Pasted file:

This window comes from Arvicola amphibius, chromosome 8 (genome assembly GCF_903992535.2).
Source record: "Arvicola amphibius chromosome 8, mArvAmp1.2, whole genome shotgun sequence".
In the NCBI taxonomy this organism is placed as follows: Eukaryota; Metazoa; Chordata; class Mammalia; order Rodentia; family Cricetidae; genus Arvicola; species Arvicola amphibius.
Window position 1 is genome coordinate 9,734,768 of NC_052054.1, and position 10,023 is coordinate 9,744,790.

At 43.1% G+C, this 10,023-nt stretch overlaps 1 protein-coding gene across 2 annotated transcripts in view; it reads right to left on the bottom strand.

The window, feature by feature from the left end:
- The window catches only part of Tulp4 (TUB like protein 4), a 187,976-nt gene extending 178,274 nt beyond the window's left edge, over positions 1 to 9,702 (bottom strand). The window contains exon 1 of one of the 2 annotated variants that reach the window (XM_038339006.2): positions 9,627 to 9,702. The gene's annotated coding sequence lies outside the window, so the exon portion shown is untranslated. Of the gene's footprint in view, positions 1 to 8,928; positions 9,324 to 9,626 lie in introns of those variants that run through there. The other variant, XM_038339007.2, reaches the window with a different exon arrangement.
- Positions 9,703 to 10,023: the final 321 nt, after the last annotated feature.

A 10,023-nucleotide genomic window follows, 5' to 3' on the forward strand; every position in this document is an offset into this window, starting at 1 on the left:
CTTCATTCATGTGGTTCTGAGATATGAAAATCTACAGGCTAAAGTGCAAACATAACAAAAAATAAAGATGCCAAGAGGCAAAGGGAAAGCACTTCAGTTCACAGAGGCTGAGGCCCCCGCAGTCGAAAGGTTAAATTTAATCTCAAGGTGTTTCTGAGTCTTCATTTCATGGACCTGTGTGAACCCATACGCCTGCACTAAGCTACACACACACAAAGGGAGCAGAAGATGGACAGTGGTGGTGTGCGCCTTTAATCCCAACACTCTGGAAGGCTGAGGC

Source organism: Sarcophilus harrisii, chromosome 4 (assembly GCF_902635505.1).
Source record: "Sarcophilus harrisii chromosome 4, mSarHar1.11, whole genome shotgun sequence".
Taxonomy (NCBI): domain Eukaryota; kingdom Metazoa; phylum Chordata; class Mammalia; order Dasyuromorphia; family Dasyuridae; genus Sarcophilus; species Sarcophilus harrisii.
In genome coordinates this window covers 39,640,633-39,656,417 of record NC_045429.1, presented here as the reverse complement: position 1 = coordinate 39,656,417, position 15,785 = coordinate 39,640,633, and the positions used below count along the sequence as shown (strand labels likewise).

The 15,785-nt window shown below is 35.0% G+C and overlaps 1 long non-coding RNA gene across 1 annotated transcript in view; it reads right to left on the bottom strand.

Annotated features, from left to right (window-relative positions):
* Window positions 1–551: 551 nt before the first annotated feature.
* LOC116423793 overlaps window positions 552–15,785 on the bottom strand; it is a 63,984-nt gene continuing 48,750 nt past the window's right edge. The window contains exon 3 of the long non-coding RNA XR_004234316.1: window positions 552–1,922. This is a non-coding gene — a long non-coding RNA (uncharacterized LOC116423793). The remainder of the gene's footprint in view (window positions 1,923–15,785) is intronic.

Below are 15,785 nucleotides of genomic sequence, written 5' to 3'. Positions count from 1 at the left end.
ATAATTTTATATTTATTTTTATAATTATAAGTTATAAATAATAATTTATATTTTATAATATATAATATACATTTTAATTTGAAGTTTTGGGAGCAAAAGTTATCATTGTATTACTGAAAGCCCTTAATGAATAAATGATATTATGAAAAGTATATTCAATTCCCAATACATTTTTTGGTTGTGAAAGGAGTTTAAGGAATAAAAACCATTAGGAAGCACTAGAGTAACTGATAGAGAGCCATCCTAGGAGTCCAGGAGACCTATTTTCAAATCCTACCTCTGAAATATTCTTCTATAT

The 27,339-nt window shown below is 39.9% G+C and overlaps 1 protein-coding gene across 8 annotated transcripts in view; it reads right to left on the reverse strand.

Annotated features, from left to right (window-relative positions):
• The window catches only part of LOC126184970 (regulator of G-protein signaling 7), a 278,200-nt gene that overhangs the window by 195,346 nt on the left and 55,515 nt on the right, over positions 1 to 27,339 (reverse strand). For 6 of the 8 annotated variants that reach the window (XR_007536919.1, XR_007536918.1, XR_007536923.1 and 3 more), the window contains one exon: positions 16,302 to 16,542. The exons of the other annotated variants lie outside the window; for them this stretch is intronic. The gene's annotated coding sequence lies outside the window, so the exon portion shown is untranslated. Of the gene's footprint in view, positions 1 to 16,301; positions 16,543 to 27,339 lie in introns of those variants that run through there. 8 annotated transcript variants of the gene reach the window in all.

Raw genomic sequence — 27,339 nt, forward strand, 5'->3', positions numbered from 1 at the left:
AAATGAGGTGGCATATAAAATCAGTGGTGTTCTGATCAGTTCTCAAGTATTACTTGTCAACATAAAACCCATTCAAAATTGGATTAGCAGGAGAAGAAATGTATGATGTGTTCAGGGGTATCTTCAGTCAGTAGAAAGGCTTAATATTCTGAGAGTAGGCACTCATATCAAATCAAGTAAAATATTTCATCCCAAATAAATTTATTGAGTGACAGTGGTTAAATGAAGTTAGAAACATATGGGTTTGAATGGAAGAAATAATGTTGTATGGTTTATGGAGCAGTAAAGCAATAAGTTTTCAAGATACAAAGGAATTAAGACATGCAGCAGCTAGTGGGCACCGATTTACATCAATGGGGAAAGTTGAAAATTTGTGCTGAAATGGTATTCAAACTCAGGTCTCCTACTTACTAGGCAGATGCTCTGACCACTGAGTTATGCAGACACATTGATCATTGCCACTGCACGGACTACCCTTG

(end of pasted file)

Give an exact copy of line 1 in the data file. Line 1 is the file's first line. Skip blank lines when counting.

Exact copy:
This window comes from Arvicola amphibius, chromosome 8 (genome assembly GCF_903992535.2).